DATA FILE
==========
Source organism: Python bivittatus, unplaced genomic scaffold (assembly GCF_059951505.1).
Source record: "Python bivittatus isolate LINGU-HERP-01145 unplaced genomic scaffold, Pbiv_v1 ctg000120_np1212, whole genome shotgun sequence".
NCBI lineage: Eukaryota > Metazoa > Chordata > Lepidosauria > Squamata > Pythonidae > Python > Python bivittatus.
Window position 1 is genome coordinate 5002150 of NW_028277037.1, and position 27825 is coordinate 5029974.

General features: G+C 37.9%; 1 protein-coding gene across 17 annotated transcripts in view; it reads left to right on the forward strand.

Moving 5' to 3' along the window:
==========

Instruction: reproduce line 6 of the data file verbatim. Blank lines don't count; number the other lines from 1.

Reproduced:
Moving 5' to 3' along the window: